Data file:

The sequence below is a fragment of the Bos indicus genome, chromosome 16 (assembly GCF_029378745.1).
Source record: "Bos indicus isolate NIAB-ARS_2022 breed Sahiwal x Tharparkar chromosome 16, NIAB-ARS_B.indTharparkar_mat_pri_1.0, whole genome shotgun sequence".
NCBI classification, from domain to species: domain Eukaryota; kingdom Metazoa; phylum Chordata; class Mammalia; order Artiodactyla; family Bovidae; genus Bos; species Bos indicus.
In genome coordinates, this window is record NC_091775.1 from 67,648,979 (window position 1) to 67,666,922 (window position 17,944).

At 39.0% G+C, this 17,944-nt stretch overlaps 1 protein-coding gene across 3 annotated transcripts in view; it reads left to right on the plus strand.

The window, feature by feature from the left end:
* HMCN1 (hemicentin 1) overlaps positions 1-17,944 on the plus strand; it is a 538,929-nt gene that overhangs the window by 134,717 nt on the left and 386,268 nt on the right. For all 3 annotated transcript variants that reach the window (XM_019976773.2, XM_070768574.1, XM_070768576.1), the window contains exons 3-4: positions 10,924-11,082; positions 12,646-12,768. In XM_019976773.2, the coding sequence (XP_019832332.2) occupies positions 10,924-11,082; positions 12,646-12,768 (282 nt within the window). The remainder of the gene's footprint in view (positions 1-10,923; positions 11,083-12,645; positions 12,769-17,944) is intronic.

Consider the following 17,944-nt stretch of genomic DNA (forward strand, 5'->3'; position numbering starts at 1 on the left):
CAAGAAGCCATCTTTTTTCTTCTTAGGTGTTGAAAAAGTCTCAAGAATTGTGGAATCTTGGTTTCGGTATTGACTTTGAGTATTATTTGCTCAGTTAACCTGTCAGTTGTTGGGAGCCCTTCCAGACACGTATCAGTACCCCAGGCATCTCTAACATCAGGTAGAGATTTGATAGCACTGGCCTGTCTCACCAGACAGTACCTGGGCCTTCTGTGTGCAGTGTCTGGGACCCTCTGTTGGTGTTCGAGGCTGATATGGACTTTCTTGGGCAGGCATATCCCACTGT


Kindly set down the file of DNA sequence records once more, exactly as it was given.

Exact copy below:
The sequence below is a fragment of the Bos indicus genome, chromosome 16 (assembly GCF_029378745.1).
Source record: "Bos indicus isolate NIAB-ARS_2022 breed Sahiwal x Tharparkar chromosome 16, NIAB-ARS_B.indTharparkar_mat_pri_1.0, whole genome shotgun sequence".
NCBI classification, from domain to species: domain Eukaryota; kingdom Metazoa; phylum Chordata; class Mammalia; order Artiodactyla; family Bovidae; genus Bos; species Bos indicus.
In genome coordinates, this window is record NC_091775.1 from 67,648,979 (window position 1) to 67,666,922 (window position 17,944).

At 39.0% G+C, this 17,944-nt stretch overlaps 1 protein-coding gene across 3 annotated transcripts in view; it reads left to right on the plus strand.

The window, feature by feature from the left end:
* HMCN1 (hemicentin 1) overlaps positions 1-17,944 on the plus strand; it is a 538,929-nt gene that overhangs the window by 134,717 nt on the left and 386,268 nt on the right. For all 3 annotated transcript variants that reach the window (XM_019976773.2, XM_070768574.1, XM_070768576.1), the window contains exons 3-4: positions 10,924-11,082; positions 12,646-12,768. In XM_019976773.2, the coding sequence (XP_019832332.2) occupies positions 10,924-11,082; positions 12,646-12,768 (282 nt within the window). The remainder of the gene's footprint in view (positions 1-10,923; positions 11,083-12,645; positions 12,769-17,944) is intronic.

Consider the following 17,944-nt stretch of genomic DNA (forward strand, 5'->3'; position numbering starts at 1 on the left):
CAAGAAGCCATCTTTTTTCTTCTTAGGTGTTGAAAAAGTCTCAAGAATTGTGGAATCTTGGTTTCGGTATTGACTTTGAGTATTATTTGCTCAGTTAACCTGTCAGTTGTTGGGAGCCCTTCCAGACACGTATCAGTACCCCAGGCATCTCTAACATCAGGTAGAGATTTGATAGCACTGGCCTGTCTCACCAGACAGTACCTGGGCCTTCTGTGTGCAGTGTCTGGGACCCTCTGTTGGTGTTCGAGGCTGATATGGACTTTCTTGGGCAGGCATATCCCACTGT